A pro-Beijing Hong Kong lawmaker Junius Ho (centre left) and pro-democracy lawmakers arguing in Hong Kong. File photo/AFP
A knife-wielding man on Wednesday attacked a pro-Beijing lawmaker who has taken a tough stand against anti-government protests in Hong Kong, police said, as more demonstrations were planned for the Asian financial hub.
Legislator Junius Ho, his assistant and the alleged attacker were taken to hospital with unspecified injuries following the assault, police said.
The attacker’s motive was unknown but Ho gained notoriety among anti-government protesters in July when he was filmed laughing and shaking hands with suspected triad gang members who assaulted peaceful demonstrators.
The attack on Ho comes amid more than five months of sometimes violent political unrest in the former British colony-turned semi-autonomous Chinese territory.
Further protests were planned on Wednesday at some of Hong Kong’s universities, activists said. Police fired water cannon to disperse protesters at a Guy Fawkes-themed march on Tuesday.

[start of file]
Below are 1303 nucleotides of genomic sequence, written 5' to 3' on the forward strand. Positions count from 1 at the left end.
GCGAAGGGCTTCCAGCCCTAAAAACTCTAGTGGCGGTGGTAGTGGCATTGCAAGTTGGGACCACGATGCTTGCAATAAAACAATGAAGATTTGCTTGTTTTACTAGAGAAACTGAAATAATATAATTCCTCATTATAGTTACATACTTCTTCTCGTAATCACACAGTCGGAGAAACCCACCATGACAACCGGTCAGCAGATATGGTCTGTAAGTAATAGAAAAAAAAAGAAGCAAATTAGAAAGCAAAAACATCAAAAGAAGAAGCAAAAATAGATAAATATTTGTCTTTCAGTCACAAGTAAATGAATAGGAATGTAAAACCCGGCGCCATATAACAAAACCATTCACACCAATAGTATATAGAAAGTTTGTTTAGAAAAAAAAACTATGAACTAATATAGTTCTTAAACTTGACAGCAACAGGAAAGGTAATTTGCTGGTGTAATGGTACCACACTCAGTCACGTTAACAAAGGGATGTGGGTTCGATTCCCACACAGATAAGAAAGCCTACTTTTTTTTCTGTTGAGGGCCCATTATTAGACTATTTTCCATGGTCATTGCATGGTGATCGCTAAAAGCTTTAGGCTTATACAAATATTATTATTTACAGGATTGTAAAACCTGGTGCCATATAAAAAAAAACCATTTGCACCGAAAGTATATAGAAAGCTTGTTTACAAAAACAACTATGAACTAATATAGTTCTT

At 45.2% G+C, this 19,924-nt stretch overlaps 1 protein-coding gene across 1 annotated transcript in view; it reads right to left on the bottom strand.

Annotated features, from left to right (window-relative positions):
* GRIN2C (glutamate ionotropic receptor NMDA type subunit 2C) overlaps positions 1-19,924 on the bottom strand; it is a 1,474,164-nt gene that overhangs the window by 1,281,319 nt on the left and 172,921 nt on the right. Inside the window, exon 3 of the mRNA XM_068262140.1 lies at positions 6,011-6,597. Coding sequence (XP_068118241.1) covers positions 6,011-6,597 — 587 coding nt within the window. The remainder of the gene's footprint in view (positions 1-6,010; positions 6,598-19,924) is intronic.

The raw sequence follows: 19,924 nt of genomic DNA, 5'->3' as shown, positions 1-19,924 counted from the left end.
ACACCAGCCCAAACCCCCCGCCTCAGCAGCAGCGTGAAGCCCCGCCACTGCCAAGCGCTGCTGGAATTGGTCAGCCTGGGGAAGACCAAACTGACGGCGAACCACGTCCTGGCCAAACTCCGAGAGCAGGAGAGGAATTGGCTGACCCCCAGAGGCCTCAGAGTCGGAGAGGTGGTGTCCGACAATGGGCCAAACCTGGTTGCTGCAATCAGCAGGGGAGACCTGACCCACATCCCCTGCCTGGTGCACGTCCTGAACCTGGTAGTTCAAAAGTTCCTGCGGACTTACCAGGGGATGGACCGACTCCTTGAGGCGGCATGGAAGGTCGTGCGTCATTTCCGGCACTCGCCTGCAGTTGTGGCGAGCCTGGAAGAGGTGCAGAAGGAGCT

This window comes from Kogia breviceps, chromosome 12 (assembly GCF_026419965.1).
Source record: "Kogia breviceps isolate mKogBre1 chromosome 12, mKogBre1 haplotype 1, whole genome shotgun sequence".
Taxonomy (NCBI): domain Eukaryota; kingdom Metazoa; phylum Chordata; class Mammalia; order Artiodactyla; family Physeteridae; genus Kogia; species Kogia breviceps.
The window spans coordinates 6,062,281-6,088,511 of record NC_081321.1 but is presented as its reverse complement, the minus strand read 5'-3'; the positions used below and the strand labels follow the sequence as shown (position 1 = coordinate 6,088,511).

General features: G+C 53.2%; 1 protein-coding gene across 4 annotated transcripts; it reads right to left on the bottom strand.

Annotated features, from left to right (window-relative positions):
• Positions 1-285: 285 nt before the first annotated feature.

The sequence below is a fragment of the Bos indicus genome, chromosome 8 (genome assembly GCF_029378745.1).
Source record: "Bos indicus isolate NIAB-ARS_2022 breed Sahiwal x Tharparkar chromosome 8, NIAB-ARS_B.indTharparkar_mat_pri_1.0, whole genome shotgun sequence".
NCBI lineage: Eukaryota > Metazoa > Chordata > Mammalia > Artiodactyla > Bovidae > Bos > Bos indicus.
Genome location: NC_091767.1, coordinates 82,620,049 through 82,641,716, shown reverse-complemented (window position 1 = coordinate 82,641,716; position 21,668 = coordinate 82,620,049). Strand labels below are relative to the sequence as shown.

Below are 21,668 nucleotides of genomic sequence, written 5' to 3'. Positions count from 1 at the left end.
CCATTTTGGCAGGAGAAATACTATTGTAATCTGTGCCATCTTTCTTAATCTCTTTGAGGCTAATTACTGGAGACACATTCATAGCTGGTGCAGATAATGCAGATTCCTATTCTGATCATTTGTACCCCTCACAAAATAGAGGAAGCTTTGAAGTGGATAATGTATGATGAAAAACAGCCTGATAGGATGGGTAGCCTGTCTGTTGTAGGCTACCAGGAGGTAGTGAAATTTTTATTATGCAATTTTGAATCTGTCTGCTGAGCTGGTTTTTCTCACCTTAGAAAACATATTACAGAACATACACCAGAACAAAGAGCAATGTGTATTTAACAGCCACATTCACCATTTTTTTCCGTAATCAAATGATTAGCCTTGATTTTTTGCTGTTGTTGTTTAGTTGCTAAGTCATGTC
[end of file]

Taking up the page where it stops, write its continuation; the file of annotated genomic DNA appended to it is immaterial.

China’s Communist Party said on Tuesday it would not tolerate any “separatist behaviour” in Hong Kong, after some of the protesters called for independence.
What started as a protest against a proposed China extradition bill has widened into the gravest challenge to Chinese President Xi Jinping’s rule since he came to power in 2012.
Protesters are demanding an end to perceived Chinese meddling in the territory’s affairs, as well as universal suffrage and an independent inquiry into alleged police brutality, among other demands.
Beijing denies interfering and blames foreign governments for fuelling the unrest.
Xi met Hong Kong leader Carrie Lam on Tuesday in Shanghai, vouching support for her administration.
Following the meeting, Lam denied rumours that the government was considering an amnesty for protesters charged with offences.
The pro-democracy camp announced their decision in a news conference, hours after the Hong Kong government said it would be disqualifying Alvin Yeung, Dennis Kwok, Kwok Ka-ki and Kenneth Leung from the legislature.
The protesters chanted pro-democracy slogans in Causeway Bay, one of the city's busiest shopping districts, as riot police warned them with loudspeakers and flags that the gathering was unlawful and that they should disperse.
Police, widely criticised for failing to better protect the public from the triad raid in Yuen Long, have refused to allow the latest march on safety grounds.
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